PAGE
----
Hear, my son, and be wise,
and direct your heart in the way.
Be not among drunkards
or among gluttonous eaters of meat,
for the drunkard and the glutton will come to poverty,
and slumber will clothe them with rags.
Read the first two lines (verse 19) carefully.
This is a father – speaking to his son – pleading with him to direct his heart in wisdom. I can’t think of a father who doesn’t want this for his boy. A son who goes from knowing what it means to ‘be wise’ to one who ‘is being wise.’
How can a father actively play a part in ‘directing the heart’ of his son?
Read lines 3 and 4 (verse 20) carefully.
What are drunkards and gluttons ultimately guilty of? Zero self control. They don’t know how to stop. Constant self indulgence.
Why would a father not want his son to be around a glutton or a drunkard? We get the drunkard part . . . but a glutton?
A father who raises a wise son, a son who has directed his heart, understands self control. A father who raises a son who knows how to practice self control has raised a son who knows how to direct (and guard) his heart.
Think about it: If you can’t say no to the 4th trip to the buffet on Sunday lunch, do you think you are going to say no to the ‘risky’ image that pops up on the computer screen when no one is around? If you can’t walk away from eating the 8th Reese’s Cup in a 30 minute span, do you think you will be able to control your temper when your spouse makes you angry?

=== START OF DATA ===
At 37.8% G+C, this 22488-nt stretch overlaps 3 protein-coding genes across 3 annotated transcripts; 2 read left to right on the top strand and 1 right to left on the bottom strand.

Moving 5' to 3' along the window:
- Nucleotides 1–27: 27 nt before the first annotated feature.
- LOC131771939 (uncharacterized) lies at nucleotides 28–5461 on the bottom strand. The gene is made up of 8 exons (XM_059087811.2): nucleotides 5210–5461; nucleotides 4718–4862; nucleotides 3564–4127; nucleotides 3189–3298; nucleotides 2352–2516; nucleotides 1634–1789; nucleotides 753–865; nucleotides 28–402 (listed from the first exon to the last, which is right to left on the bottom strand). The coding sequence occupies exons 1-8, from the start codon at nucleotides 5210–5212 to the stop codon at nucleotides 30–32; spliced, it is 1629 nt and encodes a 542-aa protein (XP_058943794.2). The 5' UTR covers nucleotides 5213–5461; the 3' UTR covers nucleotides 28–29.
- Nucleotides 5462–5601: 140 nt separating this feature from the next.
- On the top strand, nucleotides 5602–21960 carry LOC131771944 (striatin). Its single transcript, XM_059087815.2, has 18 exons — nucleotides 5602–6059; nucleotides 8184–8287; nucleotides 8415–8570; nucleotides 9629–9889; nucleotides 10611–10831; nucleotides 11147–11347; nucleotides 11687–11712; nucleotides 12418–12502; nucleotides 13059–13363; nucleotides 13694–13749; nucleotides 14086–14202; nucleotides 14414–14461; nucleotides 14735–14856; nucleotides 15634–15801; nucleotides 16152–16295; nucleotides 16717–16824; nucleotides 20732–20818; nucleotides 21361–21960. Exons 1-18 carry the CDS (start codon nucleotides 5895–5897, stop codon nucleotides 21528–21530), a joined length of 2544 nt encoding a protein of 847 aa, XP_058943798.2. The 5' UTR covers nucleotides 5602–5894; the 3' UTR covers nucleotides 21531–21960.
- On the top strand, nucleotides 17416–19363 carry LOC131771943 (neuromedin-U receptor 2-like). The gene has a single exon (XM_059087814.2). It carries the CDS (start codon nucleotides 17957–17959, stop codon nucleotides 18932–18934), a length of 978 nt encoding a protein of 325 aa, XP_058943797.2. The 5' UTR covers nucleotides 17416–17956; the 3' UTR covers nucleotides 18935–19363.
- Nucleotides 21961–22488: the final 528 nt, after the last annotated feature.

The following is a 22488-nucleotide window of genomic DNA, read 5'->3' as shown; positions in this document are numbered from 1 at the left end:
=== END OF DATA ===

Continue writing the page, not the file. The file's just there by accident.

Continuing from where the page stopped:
Do you see what this father is doing? He is letting his son know that if he can learn self control with eating and drinking, he will be in a much better position of controlling himself (directing his heart) when ‘deeper’ temptations arise. If a child learns self control with the ‘small’ things, it will serve him much better with the ‘big’ things later in life. A wise father doesn’t want his son to be around gluttons and drunkards, but instead men who practice diligent self control. Notice it’s not because these things are sinful. They certainly are, but that’s not why the father is saying ‘be not among’ these guys. It’s because he wants to train his son how to direct his heart. He doesn’t want his son to end up in poverty, sleeping all the time.
How can we apply this? We need to look both inward and outward.
Inward: How am I doing at controlling myself with food and drink?
A child will watch us first.
Outward: Am I exposing my children to men and women who obviously practice self-control in these areas?
Good company enforces good morals.
Are your actions with food and drink reinforcing with your children the truth they are getting from the Word?